Taking advantage of the natural topography, Island Waterfront Residence terraces down in form to allow spectacular views from every level. A sculpted glass roof unites the individually articulated cottages.
A view site in a suburban subdivision, this residence was developed as a modern economical family dwelling.
A summer cabin morphed into a permanent residence through design and construction. Cleverly constructed by a local team.
Formal estate home designed and constructed to the discriminating standards of the 17th and 18th century.
A beautiful, comfortable island family home, designed with a sustainable approach, promoting the use of abundant island resources, utilizing locally harvested sustainable wood and employing the talents of the community in the build.
An exquisite modern view penthouse designed to accommodate a unique art collection and programmed for entertaining and urban living.
A modern response to living on a narrow hillside site with a view. It was important to locate this building in a way that avoided obstructing views from neighbouring residences and to provide meaningful landscaping. The house is situated lengthwise on the site, so the spine of the building runs down the hill instead of across, which was incredibly successful. This project fully embraces the concept of geothermal and environmental responsibility.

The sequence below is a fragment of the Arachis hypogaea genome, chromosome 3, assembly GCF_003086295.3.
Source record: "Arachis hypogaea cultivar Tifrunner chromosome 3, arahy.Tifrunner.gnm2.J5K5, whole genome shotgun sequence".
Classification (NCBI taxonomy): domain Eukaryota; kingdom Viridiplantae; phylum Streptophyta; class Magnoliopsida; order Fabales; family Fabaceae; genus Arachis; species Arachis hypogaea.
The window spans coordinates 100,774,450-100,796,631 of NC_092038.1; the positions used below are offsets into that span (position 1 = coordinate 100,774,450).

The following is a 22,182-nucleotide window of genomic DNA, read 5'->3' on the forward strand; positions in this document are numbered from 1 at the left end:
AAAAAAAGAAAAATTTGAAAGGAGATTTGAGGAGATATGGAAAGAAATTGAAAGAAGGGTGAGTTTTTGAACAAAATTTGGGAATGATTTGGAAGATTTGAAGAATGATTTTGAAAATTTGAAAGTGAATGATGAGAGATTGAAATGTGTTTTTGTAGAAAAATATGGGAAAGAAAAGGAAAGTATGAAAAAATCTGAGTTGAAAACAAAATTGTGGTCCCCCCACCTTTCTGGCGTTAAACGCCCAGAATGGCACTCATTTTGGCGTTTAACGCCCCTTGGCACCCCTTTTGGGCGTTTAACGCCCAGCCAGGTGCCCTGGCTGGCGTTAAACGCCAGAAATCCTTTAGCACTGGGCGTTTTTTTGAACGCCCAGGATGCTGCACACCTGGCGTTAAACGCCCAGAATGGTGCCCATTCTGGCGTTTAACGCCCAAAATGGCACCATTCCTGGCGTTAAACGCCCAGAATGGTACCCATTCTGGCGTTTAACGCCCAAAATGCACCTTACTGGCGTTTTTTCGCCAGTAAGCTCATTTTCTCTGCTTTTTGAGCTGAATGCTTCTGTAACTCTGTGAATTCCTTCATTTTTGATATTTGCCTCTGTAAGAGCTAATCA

This residence was designed to meet a modern lifestyle combined with a traditional street presence. The vocabulary established the exterior on all sides but allowed a free form plan to work.
A compact waterfront site developed into a sophisticated estate, appointed with elegant details reflecting a refined appreciation of European traditions.
A modern, environmentally responsible residence that features geothermal heating and cooling.
A traditional stone residence sited to frame multidirectional views from a waterfront site.
A whimsical mountainside roof form that shelters a traditional residence.
The modern aspects of this residence work well with the view on the water side while the traditional elements tend to be more contextual on the street side as an architectural statement.
A modern remake to a 1936 Van Norman estate home. The original residence was retained and a new modern addition was created to take advantage of the changing city skyline.
A new take on a timber residence, this home features a modern technological use of wood in response to Whistler's climate.
A modern response to a stunning waterfront site.